This article deals with the problem of a paradoxical opposition between critical thinking and the art of rhetorics in upbringing. Is it neccessary for the formation of critical thinking to stress also its exterior form? For example, is it necessary to pay tribute to its rherotical expression? Or maybe rhetorics is only secondary, not necessary in critical thinking? Is it possible for rhetorics to substitute critical thinking or to suspend its power? These questions are raised in the article for the reason that rhetorics in Lithuania is not included into programmes of developing critical thinking or is suggested as an additional issue only in the teaching of literature. The author of the article re-flects upon the sceptical attitude towards rhetoric in ancient Greece, discussed in Plato’s works, mentions also doubts about the value of rhetorics in Descartes’ and Locke’s works, describes also the Kantian attitude. On the other hand, the article reveals the positive aspects of rhetoric, noted by philosophers of Ancient Rome by and Italian humanists. A special note is given to Italian philosopher Grassi’s conceptions. The author agrees with Grassi that reasoning is not able to avoid the rhetorical form, that even the concepts of “axiom” or “reasons” are metaphors.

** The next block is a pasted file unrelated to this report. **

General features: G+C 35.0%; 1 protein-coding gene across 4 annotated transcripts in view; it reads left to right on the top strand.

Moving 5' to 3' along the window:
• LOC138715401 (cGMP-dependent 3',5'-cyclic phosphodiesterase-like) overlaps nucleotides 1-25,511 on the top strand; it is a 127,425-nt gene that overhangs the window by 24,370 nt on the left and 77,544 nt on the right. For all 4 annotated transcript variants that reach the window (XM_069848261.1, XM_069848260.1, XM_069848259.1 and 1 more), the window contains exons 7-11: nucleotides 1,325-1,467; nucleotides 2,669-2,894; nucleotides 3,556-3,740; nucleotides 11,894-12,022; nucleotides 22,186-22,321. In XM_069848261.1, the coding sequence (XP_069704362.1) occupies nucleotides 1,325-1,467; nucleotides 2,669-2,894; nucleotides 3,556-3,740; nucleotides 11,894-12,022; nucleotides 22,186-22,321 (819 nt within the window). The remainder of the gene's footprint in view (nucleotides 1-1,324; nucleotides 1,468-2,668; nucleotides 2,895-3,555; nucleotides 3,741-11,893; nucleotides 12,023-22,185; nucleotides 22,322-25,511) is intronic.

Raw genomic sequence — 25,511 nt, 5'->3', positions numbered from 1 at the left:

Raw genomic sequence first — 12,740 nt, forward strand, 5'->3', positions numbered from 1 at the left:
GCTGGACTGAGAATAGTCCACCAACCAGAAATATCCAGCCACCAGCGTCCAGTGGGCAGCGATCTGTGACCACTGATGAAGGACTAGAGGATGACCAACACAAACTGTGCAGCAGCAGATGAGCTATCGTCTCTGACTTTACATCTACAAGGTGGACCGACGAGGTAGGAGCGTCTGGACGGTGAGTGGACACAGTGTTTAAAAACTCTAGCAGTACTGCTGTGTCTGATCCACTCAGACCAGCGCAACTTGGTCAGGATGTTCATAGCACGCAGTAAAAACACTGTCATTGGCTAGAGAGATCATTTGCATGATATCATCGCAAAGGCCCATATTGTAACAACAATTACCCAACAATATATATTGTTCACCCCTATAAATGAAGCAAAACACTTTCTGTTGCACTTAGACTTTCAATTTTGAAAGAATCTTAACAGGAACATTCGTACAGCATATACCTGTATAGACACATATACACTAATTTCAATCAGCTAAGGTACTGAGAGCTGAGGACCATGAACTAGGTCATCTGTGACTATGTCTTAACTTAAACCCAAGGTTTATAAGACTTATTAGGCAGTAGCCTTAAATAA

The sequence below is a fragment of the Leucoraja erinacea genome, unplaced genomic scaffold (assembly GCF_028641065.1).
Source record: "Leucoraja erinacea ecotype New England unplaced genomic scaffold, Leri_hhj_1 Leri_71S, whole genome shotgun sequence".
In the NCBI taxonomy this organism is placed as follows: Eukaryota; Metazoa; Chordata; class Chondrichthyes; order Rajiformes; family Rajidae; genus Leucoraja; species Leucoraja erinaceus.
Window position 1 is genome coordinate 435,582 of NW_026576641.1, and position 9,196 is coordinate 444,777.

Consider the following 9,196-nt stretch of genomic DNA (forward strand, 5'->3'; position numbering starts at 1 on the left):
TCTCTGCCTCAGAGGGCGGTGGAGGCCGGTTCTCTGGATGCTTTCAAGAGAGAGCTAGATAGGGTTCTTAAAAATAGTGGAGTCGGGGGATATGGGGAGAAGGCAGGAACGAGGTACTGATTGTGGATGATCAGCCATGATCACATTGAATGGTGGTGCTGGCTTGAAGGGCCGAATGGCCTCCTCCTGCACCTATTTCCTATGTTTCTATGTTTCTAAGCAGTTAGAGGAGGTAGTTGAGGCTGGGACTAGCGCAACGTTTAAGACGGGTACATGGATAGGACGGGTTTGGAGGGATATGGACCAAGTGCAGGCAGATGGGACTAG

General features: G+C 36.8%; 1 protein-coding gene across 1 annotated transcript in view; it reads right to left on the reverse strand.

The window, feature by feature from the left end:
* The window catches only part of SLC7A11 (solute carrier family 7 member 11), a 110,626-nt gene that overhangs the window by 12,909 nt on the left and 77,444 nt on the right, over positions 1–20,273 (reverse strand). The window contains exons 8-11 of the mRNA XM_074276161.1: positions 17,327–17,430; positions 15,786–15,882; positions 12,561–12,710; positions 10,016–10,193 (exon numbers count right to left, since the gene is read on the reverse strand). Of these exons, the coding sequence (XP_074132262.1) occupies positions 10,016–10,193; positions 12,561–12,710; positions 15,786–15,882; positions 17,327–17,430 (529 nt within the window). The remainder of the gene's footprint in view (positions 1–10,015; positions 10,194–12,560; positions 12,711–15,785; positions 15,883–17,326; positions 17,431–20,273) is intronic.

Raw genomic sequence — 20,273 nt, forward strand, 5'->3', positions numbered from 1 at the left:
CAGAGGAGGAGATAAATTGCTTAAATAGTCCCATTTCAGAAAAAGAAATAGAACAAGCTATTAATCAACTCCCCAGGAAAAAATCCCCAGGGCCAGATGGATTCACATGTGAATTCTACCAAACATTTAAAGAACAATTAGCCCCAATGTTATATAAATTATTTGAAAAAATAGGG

The author concludes that metaphors do not negate or oppose critical thinking, but extend its power of knowledge. On the other hand, a metaphor is not able to substitute critical thinking. So, these two epistemic powers should be formed and educated as parallel and autonomous capacities. In the case when the metaphorical vision and critical thinking are educated as separate capacities, the result is not sutisfactory. A metaphorical rhetorical accent in education without critical thinking forms a too chaotic, lyrical, undisciplined thinking, stressing the subjective self-expression based on the presupposition that rhetroical expression is more important than truth. On the other hand, stressing only critical thinking in education results in a too formal reasoning neglecting reality and the meaning of contingency. The author’s theoretical conclusion that these two epistemic powers of personality could be educated in harmony is also practically implemented in her philosophy texbooks for schools, uniting philosophical thought, literature, and visual art.
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